The 25-year-old unnamed maid filed a complaint with police last month accusing Dr Yonas Tegegn, the WHO's top representative in Thailand, and his wife of abusing her and forcing her to work without pay for nearly two years at a residence in Nonthaburi, a northern satellite city of Bangkok.
"After questioning witnesses we have decided there are no charges to be brought," investigating officer Colonel Mana Tienmaungpak told AFP.
Tegegn, also an Ethiopian national, has firmly denied any wrongdoing over the "baseless" allegations.
According to her lawyer, the maid said she had been promised a monthly wage of 3,000 baht ($92) -- roughly half Thailand's minimum wage for a five-day week.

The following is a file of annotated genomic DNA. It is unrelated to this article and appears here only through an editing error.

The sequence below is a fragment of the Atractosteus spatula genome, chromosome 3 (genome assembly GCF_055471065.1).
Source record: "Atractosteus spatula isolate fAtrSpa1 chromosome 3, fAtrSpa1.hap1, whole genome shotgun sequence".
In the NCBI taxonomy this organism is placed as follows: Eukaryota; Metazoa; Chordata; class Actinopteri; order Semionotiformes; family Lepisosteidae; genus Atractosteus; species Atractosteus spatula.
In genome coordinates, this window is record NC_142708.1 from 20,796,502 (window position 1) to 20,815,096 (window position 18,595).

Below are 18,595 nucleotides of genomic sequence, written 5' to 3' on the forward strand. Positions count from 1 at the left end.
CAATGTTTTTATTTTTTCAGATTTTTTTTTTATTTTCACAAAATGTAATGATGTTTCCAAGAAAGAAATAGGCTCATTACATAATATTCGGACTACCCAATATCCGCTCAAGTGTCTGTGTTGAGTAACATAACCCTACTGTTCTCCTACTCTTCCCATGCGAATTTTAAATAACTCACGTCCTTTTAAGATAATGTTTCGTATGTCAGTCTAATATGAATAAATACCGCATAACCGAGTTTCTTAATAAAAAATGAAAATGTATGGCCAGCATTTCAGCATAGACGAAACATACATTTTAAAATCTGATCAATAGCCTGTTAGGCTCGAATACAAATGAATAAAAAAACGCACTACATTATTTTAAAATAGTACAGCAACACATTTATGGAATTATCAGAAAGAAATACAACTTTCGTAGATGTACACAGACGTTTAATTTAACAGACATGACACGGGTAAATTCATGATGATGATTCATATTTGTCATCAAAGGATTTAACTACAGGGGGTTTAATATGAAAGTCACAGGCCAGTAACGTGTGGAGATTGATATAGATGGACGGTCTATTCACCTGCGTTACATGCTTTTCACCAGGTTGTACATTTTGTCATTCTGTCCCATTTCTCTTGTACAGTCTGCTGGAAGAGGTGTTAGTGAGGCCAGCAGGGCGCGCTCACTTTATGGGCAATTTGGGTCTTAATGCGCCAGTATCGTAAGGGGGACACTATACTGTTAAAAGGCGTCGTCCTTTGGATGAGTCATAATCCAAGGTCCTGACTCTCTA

The couple have said they paid her 6,000 baht a month and had agreed to keep it for her until the end of her contract this June, the police official added.
But Surapong Kongchantuk from the Lawyers Council of Thailand, said the maid worked without pay from July 2013 to March this year when she finally escaped her employers.
Legal proceedings will continue, said Surapong without detailing the next steps available for the maid, who is being helped by a local NGO.